The second thing I talk about is that if you start fooling with deep states of concentration, you need to be prepared for your psychological stuff to come up. Normally we walk around with all of our stuff under control, but once you get deeply concentrated, the energy you use to keep your stuff at bay is not there anymore, and you're faced with it. The primary purpose of doing one-on-one interviews is to talk about the dharma and the techniques of practice. But if what's coming up in practice is your stuff, then we can use the interviews to try and work with the stuff.

Do you give more specific instructions in the interviews? Yes, I check in with the student and do a little more refining of the instructions. As I said, in order to enter the first jhana you have to generate a sufficient baseline of concentration. Some people find that mindfulness of breathing is the best method to get to access. Other people find that metta works best, and for others it's the sweeping method. Interestingly enough, some of the old TM practitioners resurrect their mantras and use that to get to access concentration. So part of my job in the interviews is to find out what method of access concentration is going to work best for a student.

Why do you think you're the only one of Ayya Khema's American disciples to teach the jhanas? She has other students who are more capable in the jhanas than I am, but they didn't feel like teaching. You have to find someone who is proficient in the jhanas, understands how they do what they do, and is willing to teach. The combination seems fairly rare. I'm the only one in North America, but there are about eight of her students who are teaching jhanas in Germany, and there's another in Australia.

If the jhanas are naturally occurring states that meditators find themselves in, as you did, how is it possible that teachers are not teaching about them?
Do you think that's a problem? You're asking the wrong person. I asked the same question of Ayya Khema. She didn't know either. After my experience, after seeing the insight that was possible, I was amazed more people didn't teach them. But for me, I can't see any way not to teach them. Deeper concentration just seems to lead to deeper truths.

Leigh Brasington's articles, teaching schedule, and links to many sources on the jhanas can be found at www.leighb.com.

Image 1: "Crouching Buddha: I see you," © Miriam Hernandez, Acrylic, Print, Transfer, Collage, Graphite on Plexi, 2001, 12 x 9 inches
Image 2: "Crouching Buddha: Dyne," © Miriam Hernandez, Acrylic, Collage, Print, Ink , China Marker, Transfer on Plexi, 2002, 10 x 8 inches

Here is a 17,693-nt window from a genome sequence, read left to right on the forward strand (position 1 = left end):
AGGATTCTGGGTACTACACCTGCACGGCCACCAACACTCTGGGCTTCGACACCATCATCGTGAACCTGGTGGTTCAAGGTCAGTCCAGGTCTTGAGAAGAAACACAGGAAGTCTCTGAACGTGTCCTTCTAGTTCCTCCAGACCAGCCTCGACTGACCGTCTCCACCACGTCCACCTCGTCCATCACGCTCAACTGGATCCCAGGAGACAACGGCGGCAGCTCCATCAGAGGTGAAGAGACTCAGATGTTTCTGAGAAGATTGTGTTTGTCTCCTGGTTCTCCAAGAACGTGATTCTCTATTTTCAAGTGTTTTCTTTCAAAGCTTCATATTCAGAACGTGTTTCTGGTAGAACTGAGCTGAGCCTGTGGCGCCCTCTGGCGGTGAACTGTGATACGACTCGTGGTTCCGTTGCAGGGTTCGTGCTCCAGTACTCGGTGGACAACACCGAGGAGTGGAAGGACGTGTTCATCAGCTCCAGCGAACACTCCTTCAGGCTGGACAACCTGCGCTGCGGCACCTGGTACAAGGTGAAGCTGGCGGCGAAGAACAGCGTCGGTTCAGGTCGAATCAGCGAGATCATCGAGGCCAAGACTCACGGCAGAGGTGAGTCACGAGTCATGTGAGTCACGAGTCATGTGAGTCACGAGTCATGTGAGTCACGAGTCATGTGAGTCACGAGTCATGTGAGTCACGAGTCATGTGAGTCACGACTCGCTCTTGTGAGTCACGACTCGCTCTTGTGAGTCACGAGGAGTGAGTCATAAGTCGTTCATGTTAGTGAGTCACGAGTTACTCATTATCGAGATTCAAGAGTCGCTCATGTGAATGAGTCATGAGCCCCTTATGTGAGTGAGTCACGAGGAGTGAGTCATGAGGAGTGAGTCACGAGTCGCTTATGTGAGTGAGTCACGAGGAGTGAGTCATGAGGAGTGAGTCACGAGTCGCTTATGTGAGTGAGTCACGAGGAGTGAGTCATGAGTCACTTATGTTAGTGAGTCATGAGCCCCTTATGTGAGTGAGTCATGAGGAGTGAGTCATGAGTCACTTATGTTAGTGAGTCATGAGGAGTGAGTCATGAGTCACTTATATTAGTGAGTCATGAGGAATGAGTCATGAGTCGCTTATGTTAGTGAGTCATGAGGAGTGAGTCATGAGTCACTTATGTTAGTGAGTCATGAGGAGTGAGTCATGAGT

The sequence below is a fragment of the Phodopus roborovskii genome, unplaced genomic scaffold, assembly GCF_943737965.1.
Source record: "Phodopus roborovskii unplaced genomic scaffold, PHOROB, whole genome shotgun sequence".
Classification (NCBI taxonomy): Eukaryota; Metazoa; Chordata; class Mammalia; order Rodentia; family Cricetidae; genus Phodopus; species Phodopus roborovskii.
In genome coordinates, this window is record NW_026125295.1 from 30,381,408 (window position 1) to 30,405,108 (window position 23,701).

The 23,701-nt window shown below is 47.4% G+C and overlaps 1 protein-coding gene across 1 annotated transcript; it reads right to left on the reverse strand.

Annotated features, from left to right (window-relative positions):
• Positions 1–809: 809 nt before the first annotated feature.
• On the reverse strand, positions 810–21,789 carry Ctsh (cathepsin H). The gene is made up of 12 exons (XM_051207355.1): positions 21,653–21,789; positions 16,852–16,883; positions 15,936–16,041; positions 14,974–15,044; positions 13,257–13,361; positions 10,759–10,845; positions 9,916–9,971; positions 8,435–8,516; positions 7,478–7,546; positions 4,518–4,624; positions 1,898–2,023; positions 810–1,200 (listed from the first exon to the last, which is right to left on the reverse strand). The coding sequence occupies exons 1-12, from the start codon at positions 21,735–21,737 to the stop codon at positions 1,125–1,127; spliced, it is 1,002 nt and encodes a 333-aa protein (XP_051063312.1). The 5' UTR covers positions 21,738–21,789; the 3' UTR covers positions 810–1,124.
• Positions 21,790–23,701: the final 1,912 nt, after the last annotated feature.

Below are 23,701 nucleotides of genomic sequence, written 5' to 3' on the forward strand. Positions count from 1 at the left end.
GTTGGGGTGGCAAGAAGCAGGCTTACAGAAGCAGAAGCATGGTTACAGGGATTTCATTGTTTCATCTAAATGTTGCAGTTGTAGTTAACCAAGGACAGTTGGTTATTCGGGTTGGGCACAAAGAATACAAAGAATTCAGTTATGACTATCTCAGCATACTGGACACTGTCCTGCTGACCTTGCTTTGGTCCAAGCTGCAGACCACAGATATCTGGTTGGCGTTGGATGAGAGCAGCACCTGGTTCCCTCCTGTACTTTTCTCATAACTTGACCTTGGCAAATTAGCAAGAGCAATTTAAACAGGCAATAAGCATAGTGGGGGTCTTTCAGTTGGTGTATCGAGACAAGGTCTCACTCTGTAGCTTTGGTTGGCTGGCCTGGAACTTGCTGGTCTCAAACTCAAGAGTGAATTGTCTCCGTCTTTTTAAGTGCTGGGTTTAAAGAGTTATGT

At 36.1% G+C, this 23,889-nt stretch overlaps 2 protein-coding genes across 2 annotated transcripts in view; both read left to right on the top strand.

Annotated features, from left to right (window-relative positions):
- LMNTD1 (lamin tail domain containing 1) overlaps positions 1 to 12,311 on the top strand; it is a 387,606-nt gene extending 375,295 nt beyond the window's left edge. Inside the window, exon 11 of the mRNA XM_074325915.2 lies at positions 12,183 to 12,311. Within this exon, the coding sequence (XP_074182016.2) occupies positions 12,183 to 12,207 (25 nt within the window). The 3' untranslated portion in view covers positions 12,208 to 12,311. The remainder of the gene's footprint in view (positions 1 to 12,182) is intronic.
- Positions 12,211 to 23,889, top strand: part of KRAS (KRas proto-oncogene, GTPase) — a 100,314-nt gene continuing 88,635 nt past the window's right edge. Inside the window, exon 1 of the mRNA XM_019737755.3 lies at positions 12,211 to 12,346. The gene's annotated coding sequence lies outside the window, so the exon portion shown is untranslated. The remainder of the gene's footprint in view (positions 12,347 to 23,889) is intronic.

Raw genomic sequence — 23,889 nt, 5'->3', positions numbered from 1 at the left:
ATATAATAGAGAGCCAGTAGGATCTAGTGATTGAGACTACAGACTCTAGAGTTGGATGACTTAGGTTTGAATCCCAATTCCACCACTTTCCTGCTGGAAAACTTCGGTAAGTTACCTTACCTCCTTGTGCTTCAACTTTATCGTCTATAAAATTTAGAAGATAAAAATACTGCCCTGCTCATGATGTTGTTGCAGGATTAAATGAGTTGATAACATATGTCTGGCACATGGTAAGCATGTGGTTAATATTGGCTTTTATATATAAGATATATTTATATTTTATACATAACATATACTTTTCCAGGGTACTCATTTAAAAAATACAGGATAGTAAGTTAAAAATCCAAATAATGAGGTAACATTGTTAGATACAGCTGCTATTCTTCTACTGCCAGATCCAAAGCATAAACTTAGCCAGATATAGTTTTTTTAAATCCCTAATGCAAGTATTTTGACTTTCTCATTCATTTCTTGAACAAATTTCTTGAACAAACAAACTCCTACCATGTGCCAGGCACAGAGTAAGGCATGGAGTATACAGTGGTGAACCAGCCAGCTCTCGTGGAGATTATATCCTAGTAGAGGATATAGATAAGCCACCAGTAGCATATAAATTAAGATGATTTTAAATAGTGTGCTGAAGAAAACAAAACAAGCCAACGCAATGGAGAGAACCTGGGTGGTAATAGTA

Image 3: "Crouching Buddha: Player," © Miriam Hernandez, Acrylic, Collage, Fabric, Graphite on Plexi, 2001, 10 x 8 inches

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Kayla's picture

I am reading the book "Simply This Moment" by Ajahn Brahm and he also encourages jhana states. To him, it's a deeper place inside the mind, a place of great peace and bliss, a very profound place which gives one great insights into the mind.

Yuriy-Wisdom's picture

This is so difficult to attain... but so rewarding that once you get it, you will never look at material pleasures in the same way again. I experienced access concentration once (by accident I think). Have not been able to replicate it since, but have been learning and practicing sila, so it should come back one day. Maybe going on this retreat would help? Sila and regular meditation practice have helped build concentration slowly but maybe to experience those states you also need inspiration from a good teacher...


Sareen's picture

I am interested in hearing from people who have practiced in this way. It sounds like Leigh is recommending jhana practice be combined with insight practice. This makes sense to me, as I understand it there are warnings in a lot of buddhist writing that jhana practice can be a place to hide out. It seems to me that it could possibly be used to cut off from inner material. This could mean that this inner material would still be there when you got off the cushion, and your behavior and attitude in life could be unaltered and remain quite unskillful.

James Mullaney's picture

I would assume that in addition to morality, a safe and secure meditation environment is necessary to attain these deep levels of concentration,.